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Jim, you are correct what you say regarding the brake gear. One of the good things about building most of the wagon myself is the ease of reversing the brake blocks to the correct way round. My brake blocks  fit anto a channel and held by the shaft from the brake lever. Remove the brake level ( glued in when the wagon is finished ) reverse the blocks and replace the lever.

 

In in my defence I have my youngest daughter here with my new grandson who is 3months old and very loud. 

 

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Edited by airnimal
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Jim. here is a better photo after the brake gear is reversed. 

 

Just noticed it wasn't  Jim but Compound. Sorry to both.

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Edited by airnimal
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In the original photograph it appears to show the end door has a white strip painted up the side and over the end. Is this the first time a wagon painted this way has been photographed to indicate an end opening ?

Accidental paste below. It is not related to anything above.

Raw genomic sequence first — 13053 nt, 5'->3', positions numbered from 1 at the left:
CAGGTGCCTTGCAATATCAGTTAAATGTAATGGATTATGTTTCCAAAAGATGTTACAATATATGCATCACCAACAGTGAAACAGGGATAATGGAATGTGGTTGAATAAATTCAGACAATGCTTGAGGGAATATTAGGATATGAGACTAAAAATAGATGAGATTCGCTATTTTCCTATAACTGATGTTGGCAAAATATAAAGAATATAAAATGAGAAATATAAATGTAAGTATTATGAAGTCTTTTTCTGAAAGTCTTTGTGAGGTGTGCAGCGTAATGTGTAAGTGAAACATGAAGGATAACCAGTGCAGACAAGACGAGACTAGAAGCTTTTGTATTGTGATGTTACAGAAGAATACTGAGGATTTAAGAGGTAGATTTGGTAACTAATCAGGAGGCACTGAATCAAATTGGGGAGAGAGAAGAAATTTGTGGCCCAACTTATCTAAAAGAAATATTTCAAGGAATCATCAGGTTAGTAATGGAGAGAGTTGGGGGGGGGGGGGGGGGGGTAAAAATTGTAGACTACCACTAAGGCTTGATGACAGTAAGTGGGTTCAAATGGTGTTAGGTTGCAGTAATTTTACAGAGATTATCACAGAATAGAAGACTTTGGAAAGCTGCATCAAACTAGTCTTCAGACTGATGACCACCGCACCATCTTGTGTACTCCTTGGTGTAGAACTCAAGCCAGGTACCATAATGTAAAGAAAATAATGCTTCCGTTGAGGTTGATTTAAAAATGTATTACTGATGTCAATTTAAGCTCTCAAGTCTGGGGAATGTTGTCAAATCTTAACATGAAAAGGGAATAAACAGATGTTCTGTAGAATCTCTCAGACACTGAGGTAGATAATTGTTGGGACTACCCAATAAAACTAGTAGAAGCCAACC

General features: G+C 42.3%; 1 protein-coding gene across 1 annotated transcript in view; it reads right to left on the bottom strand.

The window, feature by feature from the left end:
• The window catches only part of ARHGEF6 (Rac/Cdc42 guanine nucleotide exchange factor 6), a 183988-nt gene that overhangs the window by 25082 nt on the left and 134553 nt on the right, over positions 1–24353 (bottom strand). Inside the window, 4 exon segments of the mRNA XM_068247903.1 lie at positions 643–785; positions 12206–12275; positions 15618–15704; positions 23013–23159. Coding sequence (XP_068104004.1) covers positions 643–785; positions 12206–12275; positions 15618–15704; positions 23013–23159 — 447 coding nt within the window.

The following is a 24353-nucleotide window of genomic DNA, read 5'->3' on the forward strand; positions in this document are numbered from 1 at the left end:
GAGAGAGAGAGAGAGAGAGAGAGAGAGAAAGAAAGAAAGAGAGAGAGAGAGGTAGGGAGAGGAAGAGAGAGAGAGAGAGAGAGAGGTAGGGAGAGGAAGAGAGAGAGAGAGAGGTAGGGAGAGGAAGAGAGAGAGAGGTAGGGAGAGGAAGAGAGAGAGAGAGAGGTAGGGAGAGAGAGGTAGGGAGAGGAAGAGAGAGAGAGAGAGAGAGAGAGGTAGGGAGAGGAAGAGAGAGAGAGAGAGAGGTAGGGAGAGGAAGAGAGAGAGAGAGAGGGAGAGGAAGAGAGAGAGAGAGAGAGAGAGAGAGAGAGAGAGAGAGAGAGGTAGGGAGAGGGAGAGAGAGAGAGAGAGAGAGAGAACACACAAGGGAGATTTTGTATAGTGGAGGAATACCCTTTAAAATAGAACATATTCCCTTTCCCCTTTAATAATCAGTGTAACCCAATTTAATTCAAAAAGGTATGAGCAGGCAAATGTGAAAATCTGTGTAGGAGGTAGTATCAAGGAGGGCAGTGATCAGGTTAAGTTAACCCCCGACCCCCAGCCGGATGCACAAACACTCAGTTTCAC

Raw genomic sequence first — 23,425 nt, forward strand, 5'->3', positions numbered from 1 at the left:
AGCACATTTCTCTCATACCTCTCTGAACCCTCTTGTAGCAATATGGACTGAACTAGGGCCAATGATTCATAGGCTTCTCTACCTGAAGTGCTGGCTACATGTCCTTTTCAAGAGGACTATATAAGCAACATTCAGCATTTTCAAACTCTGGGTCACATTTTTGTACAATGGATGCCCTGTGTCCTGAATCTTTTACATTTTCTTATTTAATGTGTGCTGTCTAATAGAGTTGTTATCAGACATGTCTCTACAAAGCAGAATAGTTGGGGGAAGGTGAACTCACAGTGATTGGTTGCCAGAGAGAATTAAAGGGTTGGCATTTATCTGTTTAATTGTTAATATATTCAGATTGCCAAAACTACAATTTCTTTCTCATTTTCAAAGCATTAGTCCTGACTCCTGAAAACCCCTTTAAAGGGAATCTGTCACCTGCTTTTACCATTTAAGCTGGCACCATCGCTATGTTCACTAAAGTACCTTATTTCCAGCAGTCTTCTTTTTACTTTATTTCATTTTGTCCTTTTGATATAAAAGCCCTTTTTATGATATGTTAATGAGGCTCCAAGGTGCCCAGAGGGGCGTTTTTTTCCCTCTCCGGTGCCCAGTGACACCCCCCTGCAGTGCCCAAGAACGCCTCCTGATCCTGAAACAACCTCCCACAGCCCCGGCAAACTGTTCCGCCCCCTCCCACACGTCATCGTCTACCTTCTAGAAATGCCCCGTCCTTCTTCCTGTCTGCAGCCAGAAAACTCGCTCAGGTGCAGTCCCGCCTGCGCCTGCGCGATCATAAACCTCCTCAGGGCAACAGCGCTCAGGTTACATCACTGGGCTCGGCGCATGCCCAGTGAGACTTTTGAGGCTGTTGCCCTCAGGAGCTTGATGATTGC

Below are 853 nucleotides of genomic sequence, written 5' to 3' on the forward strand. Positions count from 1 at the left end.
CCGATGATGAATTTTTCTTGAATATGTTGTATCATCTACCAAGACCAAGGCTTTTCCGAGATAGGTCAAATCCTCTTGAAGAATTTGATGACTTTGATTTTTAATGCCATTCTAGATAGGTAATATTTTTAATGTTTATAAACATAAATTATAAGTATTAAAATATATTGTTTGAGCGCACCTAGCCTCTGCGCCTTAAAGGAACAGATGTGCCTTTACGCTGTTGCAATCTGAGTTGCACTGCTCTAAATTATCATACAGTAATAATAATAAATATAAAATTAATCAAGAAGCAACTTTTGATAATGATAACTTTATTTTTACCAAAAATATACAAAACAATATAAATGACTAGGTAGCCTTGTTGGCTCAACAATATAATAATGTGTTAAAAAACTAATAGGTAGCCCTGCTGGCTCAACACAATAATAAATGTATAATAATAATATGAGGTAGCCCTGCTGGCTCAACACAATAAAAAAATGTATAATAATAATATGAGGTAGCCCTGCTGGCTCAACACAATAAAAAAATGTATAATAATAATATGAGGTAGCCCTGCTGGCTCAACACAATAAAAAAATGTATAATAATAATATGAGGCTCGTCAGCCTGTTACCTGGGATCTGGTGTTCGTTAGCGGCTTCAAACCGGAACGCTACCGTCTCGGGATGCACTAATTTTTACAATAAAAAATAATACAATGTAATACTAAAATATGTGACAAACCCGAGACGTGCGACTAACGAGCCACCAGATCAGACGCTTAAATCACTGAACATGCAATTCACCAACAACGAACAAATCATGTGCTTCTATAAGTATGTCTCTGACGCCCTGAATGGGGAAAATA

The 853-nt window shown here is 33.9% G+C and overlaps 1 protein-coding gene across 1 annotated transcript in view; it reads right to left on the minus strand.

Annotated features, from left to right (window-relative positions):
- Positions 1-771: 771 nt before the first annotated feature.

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58 minutes ago, airnimal said:

In the original photograph it appears to show the end door has a white strip painted up the side and over the end. Is this the first time a wagon painted this way has been photographed to indicate an end opening ? 

Is that not just the light reflecting off the side and top of the end door?  The tops of the ends of the adjacent wagons look the same to my eye.  The photograph appears to have a very high contrast.

 

Jim

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That was my first thought, but if you look at the other wagons you can see the highlighting across the top edges but not down the sides.  I remain sceptical, but it could just be white painted.